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What is a stock split and why are big tech companies opting for it?

President and CEO of Nvidia Corporation Jensen Huang delivers a speech during the Computex 2024 exhibition in Taipei, Taiwan, Sunday, June 2, 2024. (AP Photo/Chiang Ying-ying)
President and CEO of Nvidia Jensen Huang delivers a speech during the Computex 2024 exhibition in Taipei, Taiwan, 2 June 2024. (Chiang Ying-ying, Associated Press)

Earlier this week Nvidia (NVDA) completed a 10-for-1 stock split, following its original announcement in May. This means the company's share price is now trading around its lowest level since late 2022.

The artificial intelligence (AI) firm is the sixth member of the S&P 500 (^GSPC) to announce a stock split just this year, up from four in 2023.

Analysts believe this is a sign of more to come in the technology sector.

They have pointed to Meta Platforms Inc (META) as one of next companies to possibly announce a stock split. The tech conglomerate, which owns and operates Facebook, Instagram, Threads, and WhatsApp is the only firm in the “Magnificent Seven” that has not yet split shares.


Trading at over $500 a share, Meta is considered “ripe for a split,” Ken Mahoney, president of Mahoney Asset Management, said.

Meta’s stock has surged more than 450% from its 2022 low, driven by AI interest, buybacks, and a new dividend.

Read more: How to invest in the Indian stock market

A stock split is a decision by a company's board of directors to increase the number of shares outstanding by issuing more shares to current shareholders (without diluting the value of their stakes).

The number of outstanding shares rises and the price per share decreases proportionally, while the market capitalisation and value of the company stays the same.

For example, in a 2-for-1 stock split, a shareholder receives an additional share for each share held. So, if a company had 1 million shares outstanding before the split, it would have 2 million shares outstanding after a 2-for-1 split.

In Nvidia's case, the company split its shares on a 10-for-1 basis based on the closing share price on Friday 7 June of $1,210. Shareholders were awarded 10 shares for each of their existing shares, and the stock was trading at around $120 per share on Monday 10 June.

On the other side of the coin, reverse stock splits happen when a company reduces the number of shares outstanding, thereby raising the market price of each share.

Stock splits often result in a share price increase as small investors and employees perceive the stock as more affordable. Retail traders in particular find this appealing as they may only be able to buy shares in full on their trading platforms or within ISAs, with limits on buying fractional shares.

Companies often perform stock splits to make their stock more accessible to a wider range of investors,” explains Sam North, market analyst at investment platform eToro. “A stock split can reduce the price per share, making it more affordable for individual investors to buy."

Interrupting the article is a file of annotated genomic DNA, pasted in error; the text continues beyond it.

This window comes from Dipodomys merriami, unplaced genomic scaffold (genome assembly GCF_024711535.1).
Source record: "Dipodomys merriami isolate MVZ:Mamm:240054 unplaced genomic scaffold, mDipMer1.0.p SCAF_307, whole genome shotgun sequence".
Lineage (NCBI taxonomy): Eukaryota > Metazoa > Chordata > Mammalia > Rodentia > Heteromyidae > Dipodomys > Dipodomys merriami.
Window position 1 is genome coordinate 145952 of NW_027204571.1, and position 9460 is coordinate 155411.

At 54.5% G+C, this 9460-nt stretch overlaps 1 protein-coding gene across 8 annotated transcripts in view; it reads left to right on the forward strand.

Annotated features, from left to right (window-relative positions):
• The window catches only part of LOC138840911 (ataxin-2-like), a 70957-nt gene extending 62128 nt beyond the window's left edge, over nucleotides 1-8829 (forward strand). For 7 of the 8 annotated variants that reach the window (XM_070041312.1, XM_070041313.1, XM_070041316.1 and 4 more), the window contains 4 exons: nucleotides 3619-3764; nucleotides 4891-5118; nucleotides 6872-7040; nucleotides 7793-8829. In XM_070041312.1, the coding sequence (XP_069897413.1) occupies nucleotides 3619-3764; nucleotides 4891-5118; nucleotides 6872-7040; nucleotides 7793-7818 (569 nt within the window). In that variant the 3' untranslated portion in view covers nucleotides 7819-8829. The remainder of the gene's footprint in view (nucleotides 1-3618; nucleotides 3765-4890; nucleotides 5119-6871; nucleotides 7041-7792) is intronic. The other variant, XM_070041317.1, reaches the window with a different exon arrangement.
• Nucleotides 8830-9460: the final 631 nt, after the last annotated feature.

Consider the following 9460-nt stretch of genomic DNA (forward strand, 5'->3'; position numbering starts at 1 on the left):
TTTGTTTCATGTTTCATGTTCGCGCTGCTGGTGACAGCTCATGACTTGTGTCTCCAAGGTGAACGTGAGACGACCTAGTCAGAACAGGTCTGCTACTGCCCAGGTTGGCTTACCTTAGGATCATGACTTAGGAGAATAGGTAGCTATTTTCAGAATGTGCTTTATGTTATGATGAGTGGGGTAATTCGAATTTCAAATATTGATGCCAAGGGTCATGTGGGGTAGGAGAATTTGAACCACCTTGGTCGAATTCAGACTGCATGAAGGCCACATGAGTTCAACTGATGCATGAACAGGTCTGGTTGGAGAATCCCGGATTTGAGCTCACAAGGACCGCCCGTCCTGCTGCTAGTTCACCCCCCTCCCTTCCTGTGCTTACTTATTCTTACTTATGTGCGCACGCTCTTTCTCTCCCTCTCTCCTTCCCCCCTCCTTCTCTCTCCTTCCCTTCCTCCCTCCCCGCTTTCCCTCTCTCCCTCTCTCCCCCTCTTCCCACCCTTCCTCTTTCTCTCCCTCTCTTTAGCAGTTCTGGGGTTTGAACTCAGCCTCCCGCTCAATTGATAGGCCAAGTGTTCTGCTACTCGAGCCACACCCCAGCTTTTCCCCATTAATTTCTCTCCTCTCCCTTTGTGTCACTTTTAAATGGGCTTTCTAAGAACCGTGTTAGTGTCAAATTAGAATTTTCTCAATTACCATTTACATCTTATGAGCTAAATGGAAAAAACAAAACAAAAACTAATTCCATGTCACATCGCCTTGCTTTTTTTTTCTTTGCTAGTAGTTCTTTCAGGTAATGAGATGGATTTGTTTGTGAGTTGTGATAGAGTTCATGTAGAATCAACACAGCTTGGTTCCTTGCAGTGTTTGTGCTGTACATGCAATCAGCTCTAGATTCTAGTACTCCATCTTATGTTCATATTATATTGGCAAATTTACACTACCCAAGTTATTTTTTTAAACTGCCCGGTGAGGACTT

Lower share prices are also useful to companies when it comes to remunerating staff members with share options. The move also brings a company's share price to a similar range to others in the same sector.

Read more: What are share repurchases?

Stock splits can often improve trading liquidity, effectively boosting demand for the stock and driving up prices.

Another possible reason for the price increase is that a stock split provides a signal to the market that the company's share price has been increasing over time — people may assume this growth will continue in the future. This further lifts demand and prices.

Reverse stock splits often happen when a company wants to meet the minimum requirements to remain listed on an exchange. Firms can get ousted off an exchange if their price drops too far, so the move can help a company survive and recover from a rough patch.

Several high-profile stock splits have taken place this year including Walmart (WMT), Chipotle Mexican Grill (CMG), Lam Research (LRCX), Sony Group (SONY), Amphenol Corporation (APH), and Cintas (CTAS).

Retailer Walmart announced a 3-for-1 stock split on 30 January, and completed its first split in 25 years after the market closed on February 23, while Chipotle Mexican Grill approved a 50-for-1 split on March 19, which will take effect after the closing bell on 25 June.

Corporate identity uniforms company Cintas approved a 4-for-1 stock split on 2 May 2and shares will begin trading on a split-adjusted basis after the market close on 11 September.

Sony's board greenlit a 5-for-1 stock split last month, which goes into effect on 8 October, while electronic components firm Amphenol revealed a 2-for-1 forward split on 20 May, which was completed on 11 June.

Wafer fabrication equipment company Lam Research also approved a 10-for-1 stock split, which will become effective after closing bell on 2 October.

Read more: The stock market rally has been all about large caps

It comes as Amazon (AMZN) has so far split its stock three times in its history. The latest one was announced in March 2022 on a 20:1 basis.

Other big-tech names such as Apple (AAPL) and Tesla (TSLA) have also carried out stock splits in the past.

Investors should weigh up stock splits on a case-by-case basis. Overall, historical stats indicate that they tend to outperform the S&P 500 index over the next 12 months, but of course it can all be subject to change.

However, stock splits like Nvidia, and now potentially Meta, can make them more attractive candidates for the price-weighted Dow Jones Industrial Average (^DJI). Currently, no stock in the Dow index trades above $500 a share.

The Bank of America (BoA) (BAC) has already predicted more splits in the tech sector, including the likes of Broadcom Inc (AVGO), Super Micro Computer Inc (SMCI), KLA Corp (KLAC), and Netflix Inc (NFLX).

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